|WATERING URBAN TREES|
This past spring the City of Baltimore planted 1733 new trees. Weekly watering is essential for their survival.
The amount of water varies with the size and species of plant and the type of soil that it is growing in. Basically enough water must be made available to replace what the tree or shrub has used. Trees use moisture night and day in every season, even when leaves are not present. Newly planted trees need frequent deep watering during the spring and summer growing season and can also benefit from watering during dry fall and winter periods.
Mature established trees generally store enough moisture in their roots even during drought periods. However one or two water applications during the growing season should suffice if rains do not come. The best and most conservative way to accomplish this is to use a lawn sprinkler. Place a drinking glass under the tree. Watering is complete when you can measure 1” to 2” of water in the glass.
Watering is critical for the success of new tree plantings. A new street
tree planted in Baltimore has a diameter of two to three inches and stands
about 13’ tall it has only about 20% of its original root mass and will
require frequent weekly watering to thoroughly soak the root ball until
a new root system is developed. New trees need weekly watering equal to
a 1 or 2 inch rainfall or 5 gallons per square yard. One or two slow soakings
with approximately 10 to 20 gallons of water should be adequate. This can
be accomplished by letting a soaker or garden hose trickle under the crown
of the tree for about an hour. A alternative conservative method would
be to place a clean 5 gallon joint compound bucket with small holes in
its bottom at the base of the tree, filling it several times to administer
The best time to water is in the evening after sunset or early morning. Between 9 PM and 8 AM in Baltimore. Watering between these times allows less evaporation and more water to move into the soil, making it more available to the roots.
Cautionary notes; Frequent shallow watering causes soil compaction, runoff problems and encourages surface rooting. Roots tend to dry out quickly when too close to the surface. Shallow watering is the main cause for unsightly surface roots on lawns and raised foot ways in Baltimore. Folks watering flowers or grass commonly do not water long enough to reach the roots of trees. Tree roots can be found as much as 16 inches deep in the soil. On the other hand slow soaking reduces runoff and causes the production of deeper roots and more drought tolerant established trees and shrubs. Avoid the use of fertilizers. Fertilizers are not generally recommended for new trees and can be extremely harmful during drought periods.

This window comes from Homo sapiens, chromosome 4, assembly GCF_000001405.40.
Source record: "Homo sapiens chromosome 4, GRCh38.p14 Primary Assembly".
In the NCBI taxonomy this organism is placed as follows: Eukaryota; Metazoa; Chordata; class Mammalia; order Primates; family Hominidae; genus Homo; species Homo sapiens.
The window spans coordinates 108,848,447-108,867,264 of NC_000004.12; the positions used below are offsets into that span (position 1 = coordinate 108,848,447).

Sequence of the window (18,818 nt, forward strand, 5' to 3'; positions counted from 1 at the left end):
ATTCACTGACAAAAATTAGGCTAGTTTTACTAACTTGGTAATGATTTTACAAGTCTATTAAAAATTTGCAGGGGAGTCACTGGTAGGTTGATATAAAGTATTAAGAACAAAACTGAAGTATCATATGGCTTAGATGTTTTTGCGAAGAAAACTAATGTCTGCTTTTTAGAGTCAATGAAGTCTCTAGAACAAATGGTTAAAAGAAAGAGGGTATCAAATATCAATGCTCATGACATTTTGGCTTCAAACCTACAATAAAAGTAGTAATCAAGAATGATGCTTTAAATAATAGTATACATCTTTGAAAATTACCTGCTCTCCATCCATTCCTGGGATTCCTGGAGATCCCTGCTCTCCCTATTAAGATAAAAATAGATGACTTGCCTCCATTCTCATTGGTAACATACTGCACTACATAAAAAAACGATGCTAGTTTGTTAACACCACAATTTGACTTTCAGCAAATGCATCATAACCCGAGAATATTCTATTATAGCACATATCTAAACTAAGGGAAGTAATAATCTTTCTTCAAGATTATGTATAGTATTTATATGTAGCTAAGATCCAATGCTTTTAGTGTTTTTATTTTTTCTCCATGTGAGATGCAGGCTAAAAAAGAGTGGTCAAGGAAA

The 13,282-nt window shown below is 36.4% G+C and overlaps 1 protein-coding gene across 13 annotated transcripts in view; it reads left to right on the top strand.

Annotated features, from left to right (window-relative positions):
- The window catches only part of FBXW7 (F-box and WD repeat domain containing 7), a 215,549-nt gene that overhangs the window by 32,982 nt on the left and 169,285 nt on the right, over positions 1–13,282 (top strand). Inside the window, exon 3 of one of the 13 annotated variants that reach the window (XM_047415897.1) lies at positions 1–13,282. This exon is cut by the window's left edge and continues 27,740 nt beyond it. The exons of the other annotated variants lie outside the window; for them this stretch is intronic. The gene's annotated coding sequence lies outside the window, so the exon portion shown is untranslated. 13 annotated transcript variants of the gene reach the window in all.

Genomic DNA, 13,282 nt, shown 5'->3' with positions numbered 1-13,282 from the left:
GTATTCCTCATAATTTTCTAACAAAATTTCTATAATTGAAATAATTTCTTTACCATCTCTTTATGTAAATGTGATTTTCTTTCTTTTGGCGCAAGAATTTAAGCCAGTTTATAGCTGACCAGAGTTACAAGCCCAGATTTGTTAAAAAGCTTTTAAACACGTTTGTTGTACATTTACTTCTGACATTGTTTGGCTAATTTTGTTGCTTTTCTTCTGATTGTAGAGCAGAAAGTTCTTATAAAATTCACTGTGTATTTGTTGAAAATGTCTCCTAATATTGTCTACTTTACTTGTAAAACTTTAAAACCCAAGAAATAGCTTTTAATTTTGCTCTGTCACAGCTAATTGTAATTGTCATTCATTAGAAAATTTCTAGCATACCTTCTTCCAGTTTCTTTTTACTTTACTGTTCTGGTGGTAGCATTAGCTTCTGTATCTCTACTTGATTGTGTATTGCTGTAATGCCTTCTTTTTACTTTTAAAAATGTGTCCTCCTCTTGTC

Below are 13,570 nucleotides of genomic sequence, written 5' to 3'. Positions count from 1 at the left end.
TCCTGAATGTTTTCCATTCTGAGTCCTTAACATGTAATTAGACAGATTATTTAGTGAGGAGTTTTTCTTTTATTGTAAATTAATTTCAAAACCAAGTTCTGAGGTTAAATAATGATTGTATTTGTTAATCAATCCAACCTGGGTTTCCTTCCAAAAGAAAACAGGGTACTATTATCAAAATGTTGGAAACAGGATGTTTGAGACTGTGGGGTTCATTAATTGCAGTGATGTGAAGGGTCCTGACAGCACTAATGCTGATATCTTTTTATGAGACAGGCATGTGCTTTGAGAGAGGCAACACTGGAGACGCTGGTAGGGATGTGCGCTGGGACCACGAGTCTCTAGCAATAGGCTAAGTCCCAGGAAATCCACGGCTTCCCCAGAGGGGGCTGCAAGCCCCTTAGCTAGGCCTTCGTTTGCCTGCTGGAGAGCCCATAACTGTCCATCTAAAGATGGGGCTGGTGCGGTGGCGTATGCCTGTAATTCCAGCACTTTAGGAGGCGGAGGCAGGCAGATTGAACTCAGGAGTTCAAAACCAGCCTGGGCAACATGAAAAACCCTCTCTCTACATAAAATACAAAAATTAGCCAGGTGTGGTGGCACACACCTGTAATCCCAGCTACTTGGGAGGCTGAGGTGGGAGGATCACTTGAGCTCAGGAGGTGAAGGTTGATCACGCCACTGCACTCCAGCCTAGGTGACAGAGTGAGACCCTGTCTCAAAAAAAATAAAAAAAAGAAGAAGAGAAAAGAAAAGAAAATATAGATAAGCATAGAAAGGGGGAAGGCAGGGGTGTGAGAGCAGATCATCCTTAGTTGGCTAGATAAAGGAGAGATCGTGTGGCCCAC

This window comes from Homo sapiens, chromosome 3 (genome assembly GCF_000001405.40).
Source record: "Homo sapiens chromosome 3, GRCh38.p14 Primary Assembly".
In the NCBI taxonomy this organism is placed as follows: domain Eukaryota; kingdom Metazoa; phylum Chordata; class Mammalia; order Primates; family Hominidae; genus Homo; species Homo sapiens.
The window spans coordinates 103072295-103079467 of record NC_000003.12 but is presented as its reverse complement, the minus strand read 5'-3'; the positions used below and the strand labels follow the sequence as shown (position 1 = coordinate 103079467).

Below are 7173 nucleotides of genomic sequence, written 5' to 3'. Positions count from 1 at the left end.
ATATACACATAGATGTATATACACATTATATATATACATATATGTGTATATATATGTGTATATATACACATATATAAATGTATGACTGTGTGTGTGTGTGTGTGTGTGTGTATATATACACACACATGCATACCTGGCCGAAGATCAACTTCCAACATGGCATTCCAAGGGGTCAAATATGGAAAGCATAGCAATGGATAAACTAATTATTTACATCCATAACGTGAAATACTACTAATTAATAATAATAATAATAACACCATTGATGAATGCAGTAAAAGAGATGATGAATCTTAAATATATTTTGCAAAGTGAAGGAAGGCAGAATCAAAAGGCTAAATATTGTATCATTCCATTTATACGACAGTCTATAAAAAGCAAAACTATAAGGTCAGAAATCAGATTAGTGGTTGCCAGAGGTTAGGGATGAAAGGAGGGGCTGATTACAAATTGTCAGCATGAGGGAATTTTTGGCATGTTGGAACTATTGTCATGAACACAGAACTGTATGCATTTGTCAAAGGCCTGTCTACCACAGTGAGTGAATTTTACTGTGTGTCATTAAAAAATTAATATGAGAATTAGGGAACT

Over watering a tree or shrub is a typical problem. Tree roots need to breath. Too frequent watering displaces the oxygen in the soil and can damage or kill a tree. Again a tree needs a weekly soaking equal to a one or two inch rain. Even during droughts, trees should not be watered more than two times weekly.
Proper mulching is an additional aid to watering and possibly the most important post planting practice that can be done for the vitality of a new tree. Place a layer of mulch at the base of a tree between 2” to 4” high and one inch away from the trunk. Use less mulch closer to the trunk and more at the edge of the ball or drip line in a diameter of 3 to feet wide creating a bowl that suitably holds about 10 gallons of water. Proper mulching will reduce water evaporation making it available to the new tree as needed. In addition to retaining moisture, mulch improves soil conditions it keeps the root ball cool in summer, warm in winter and slowly supplies much needed nutrients to the soil. Mulch keeps unwanted competing plants from growing and its darned attractive too. Avoid harmful over mulching, do not exceed a 4 inch depth and do not place it directly against the trunk of the tree.
In the event of mandatory water restrictions the use of ‘Gray Water’
is an effective way to water trees. Gray water is wastewater from bathtubs,
sinks and washing machines. It is advised to use a layer of mulch when
using gray water and avoid contact of the leaves. Gray water may also have
an adverse effect on acid loving plants like azalea and rhododendron.
|For information contact
Marion J Bedingfield
Certified Arborist/Tree Service Technician
City of Baltimore
2600 Madison Avenue
Baltimore, MD 21217